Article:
FOWLS AND PHEASANTS – Phasianidae

FOWLS AND PHEASANTS

FOWLS AND PHEASANTS FACTS

Fowls and pheasants measure 6 to 48 inches (15 to 125 centimeters) and weigh 1.5 to 24.2 pounds (0.7 to 11 kilograms). All species have a heavy, round body. Legs and neck are short, head and tail are small (except in a few long-tailed species), and facial ornamentation varies. Coloration of skin and plumage (feathers) also varies, but males are almost always the more colorful sex.

GEOGRAPHIC RANGE

Fowls and pheasants are found throughout North America, Europe, Asia, Africa, and Australasia.

FOWLS AND PHEASANTS HABITAT

Habitats vary widely for these birds. Some live in mountain regions, others in subtropical forests and rainforests. Still others prefer the grasslands.

FOWLS AND PHEASANTS DIET

Fowls and pheasants eat vegetation, buds, pine needles, roots, bulbs, seeds, fruits, invertebrates (animals without backbones) such as ants and termites, and berries. Baby snowcocks eat legumes (peas, beans, and lentils).

BEHAVIOR AND REPRODUCTION

Regardless of species, the daily routine of these birds is basically the same. They roost (rest) in trees during the night and descend at dawn for some serious feeding time. After eating for a few hours, they head for cover. The end of the day brings about another feeding frenzy, after which birds call to one another as they prepare to roost for the night.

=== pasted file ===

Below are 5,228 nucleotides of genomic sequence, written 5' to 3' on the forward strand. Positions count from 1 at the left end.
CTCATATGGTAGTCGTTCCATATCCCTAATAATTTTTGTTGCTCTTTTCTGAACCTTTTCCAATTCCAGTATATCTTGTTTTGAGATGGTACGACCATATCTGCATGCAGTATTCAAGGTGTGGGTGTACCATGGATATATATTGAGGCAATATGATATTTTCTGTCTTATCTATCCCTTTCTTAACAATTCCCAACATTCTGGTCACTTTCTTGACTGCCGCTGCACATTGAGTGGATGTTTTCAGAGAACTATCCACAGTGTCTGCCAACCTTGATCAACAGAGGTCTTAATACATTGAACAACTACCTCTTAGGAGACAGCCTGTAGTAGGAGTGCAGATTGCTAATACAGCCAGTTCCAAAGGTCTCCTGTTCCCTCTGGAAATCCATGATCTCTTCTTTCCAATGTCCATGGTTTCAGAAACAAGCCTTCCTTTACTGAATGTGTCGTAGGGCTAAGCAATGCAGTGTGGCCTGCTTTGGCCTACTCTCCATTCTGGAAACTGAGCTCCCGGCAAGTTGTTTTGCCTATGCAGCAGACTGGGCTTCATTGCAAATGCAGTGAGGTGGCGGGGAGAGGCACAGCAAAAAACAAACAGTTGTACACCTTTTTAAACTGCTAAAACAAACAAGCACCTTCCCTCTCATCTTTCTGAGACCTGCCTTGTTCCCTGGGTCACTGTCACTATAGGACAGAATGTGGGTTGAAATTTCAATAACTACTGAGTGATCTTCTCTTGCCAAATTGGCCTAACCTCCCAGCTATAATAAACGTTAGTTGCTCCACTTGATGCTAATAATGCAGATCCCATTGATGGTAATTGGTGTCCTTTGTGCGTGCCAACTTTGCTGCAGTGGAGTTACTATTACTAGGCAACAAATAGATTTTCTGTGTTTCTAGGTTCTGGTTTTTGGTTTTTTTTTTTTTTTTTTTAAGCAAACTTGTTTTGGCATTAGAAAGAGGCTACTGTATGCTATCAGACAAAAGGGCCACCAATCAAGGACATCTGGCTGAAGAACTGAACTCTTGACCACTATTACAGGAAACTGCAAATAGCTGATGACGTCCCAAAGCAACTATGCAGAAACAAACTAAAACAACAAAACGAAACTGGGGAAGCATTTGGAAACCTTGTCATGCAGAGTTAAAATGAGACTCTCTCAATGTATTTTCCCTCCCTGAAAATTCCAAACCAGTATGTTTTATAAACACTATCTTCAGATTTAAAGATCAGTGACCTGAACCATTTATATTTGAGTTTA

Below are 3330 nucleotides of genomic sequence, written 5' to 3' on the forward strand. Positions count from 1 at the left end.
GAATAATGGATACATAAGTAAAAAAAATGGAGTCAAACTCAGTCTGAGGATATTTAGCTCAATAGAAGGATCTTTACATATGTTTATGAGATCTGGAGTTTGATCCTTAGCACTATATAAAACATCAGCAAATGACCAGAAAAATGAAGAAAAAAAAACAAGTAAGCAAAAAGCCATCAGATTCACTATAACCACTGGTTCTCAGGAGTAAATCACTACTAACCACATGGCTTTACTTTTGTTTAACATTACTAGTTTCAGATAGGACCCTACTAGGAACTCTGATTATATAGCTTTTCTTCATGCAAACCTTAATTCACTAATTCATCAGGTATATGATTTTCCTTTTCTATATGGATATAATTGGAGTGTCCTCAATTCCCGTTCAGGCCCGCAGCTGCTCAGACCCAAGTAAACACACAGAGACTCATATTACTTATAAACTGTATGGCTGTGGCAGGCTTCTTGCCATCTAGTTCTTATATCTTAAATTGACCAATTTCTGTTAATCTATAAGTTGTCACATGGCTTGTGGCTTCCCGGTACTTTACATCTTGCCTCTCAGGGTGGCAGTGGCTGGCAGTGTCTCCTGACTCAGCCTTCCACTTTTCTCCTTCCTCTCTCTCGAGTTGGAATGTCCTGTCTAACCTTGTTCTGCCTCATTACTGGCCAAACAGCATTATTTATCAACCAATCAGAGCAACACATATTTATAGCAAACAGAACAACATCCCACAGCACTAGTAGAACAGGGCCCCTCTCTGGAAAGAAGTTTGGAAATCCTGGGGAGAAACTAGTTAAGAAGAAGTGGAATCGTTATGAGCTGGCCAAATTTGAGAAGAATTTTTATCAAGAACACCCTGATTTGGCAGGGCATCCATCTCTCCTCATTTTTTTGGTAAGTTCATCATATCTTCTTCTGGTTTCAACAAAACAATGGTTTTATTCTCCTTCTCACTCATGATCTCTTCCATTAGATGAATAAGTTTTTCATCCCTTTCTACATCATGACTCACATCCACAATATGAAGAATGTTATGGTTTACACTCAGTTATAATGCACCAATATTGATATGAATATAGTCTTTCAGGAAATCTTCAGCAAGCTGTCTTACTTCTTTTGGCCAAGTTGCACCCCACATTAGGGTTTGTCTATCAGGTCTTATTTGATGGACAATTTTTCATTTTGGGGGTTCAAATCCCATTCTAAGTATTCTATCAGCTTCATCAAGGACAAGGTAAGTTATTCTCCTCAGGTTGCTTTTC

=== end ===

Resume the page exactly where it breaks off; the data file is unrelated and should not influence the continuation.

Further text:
Because these birds are largely land dwellers, most species don’t migrate (travel seasonally from one region to another) much. Species that live in the open grasslands are more social than their forest cousins, possibly to defend themselves against predators. Those social species can be found in flocks of twenty to one hundred individual birds.

Nests are shallow scrapes in the ground, lined with little vegetation and hidden by grasses or rocks. Clutch sizes can be as high as twenty eggs or as few as one. Incubation (keeping warm until hatching) is done by the female, and chicks leave the nest as soon as they hatch. First flight is taken in seven to ten days. Females are ready to mate at one year of age, but males tend to wait until their full adult colors have developed, usually in their second season.

Predators include foxes, ravens, badgers, coyotes, skunks, raccoons, hawks, owls, cats, dogs, and other medium-sized meat-eaters.

FOWLS AND PHEASANTS AND PEOPLE

Phasianidae is arguably the most important bird family to the human population because they are hunted in the wild and raised domestically for their meat and feathers.

CONSERVATION STATUS

Seventy-three species (41 percent of all species) are included on the 2003 IUCN Red List of Threatened Species.